Why Is A Healthy State Of Physical Wellbeing Important?
All things in the human body are connected; and as your physical health increases so does your experience of wellness across many of the other dimensions of wellbeing. A balance of mindfulness, exercise, sufficient sleep, periods of recovery or relaxation and good nutrition are the keys support your physical ability to do the things you need to in your life. Most of us are pretty aware of what is important in the area of physical wellbeing. Nonetheless implementing what we “should” be doing in this area can be challenging.
Mindfulness is the first step to improving physical wellbeing
Thoughts shape actions, and are the catalyst for change. Physical wellbeing is achieved in the mind long before it is seen and felt in the body; and becoming mindful of your thought patterns and behaviours is imperative to improving your health. It can be difficult to identify limiting thought patterns and beliefs on one’s own, as our psychologists know well. Part of their job is to assist you to work out how your thoughts, feelings and actions impact your physical and mental wellbeing.
Live an active lifestyle
Gyms are a great fit for some people’s personalities; but others find non-gym workouts to
be far more enjoyable and sustainable. The key to keeping active is to find the right form of exercise for you’ one that supports your lifestyle and personality. For some; yoga is a gateway to mindfulness and inner peace, while others may prefer activities such as boxing or martial arts.
It’s important to learn how to become active on a regular basis, as exercise not only improves physical wellbeing; it also improves emotional, mental, and intellectual wellbeing. Norman Doidge is the author of The Brain’s Way of Healing and he notes that the simple act of walking boosts HGH, or Human Growth Hormone. This improves the capacity to learn, reduces the risk of developing Alzheimer’s and Dementia, and aids mental health conditions. A release of endorphins elevates and balances mood, and is helpful for managing anxiety, depression, and bipolar disorder.
The role of nutrition and healthy eating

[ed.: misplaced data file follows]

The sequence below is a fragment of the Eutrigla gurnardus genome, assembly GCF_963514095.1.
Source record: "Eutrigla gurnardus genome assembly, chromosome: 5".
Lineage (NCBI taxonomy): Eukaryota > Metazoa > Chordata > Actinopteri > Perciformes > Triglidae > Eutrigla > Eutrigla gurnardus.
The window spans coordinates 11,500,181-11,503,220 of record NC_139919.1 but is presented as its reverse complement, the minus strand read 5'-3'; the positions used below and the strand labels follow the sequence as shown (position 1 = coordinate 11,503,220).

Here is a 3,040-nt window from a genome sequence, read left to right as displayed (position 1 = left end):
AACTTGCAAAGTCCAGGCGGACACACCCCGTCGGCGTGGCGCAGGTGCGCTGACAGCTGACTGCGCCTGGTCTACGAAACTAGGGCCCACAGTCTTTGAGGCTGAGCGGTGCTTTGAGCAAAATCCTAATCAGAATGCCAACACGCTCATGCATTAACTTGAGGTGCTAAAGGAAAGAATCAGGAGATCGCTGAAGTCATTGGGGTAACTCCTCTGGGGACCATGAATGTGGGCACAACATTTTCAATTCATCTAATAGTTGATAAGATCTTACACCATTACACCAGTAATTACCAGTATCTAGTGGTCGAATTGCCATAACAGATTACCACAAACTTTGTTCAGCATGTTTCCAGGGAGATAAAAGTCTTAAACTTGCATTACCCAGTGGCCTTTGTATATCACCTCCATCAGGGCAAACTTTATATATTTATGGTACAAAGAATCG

Emerging research has shown that your diet has a huge impact on the brain. And it can influence mental wellbeing through the gut-brain connection. Symptoms of anxiety, depression, and other mental health disorders can be improved through a change in diet; often starting with a reduction in sugar consumption and eliminating other possible triggers.
There are many services that may be available to assist with healthy eating. As a first step, you may consider attending with your doctor or seeing a dietician.
Check out the blog below for some amazing food ideas:
Sleep and mental health
Sleep (or more precisely lack of sleep) impacts your physical and mental wellbeing. Experiencing depressive or anxious mood states impact your ability to get restorative sleep.
Insomnia, difficulty getting to sleep, night waking and/or early rising is common in those who have been diagnosed with depression or anxiety. Often sleep difficulties resolve themselves when your anxious or depressive mood state lifts.
Trouble sleeping can be a distressing and frustrating experience. Good sleep hygiene can help in many cases. See the link below for more information on developing good sleep habits.
Clients have found that progressive relaxation techniques or mindfulness/meditation can also help them get to sleep more quickly. A combination of mindset, exercise, and good nutrition is generally seen as the basis for healthy physical wellbeing, and is something our therapists and counsellors support.
Illness can affect our physical wellbeing in many forms and often require attention and treatment from ourselves and professionals in the health sector. Many diseases such as diabetes, obesity and autoimmune disorders can be helped through a change in diet.
Your doctor is a great resource for anything related to your physical health. They can also refer you to a dietician if it is required.
Our psychologists and counsellors can help clients understand the role of emotion, unhelpful thinking and behaviour in relation to physical wellbeing.
Wellbeing Therapy Space’s local and online counselling service is here to help. Please contact us at email@example.com or call us on 1300 208 680.
Authors: Rebecca Dallard and Tijana Triunovich
Photo by Neonbrand of Unsplash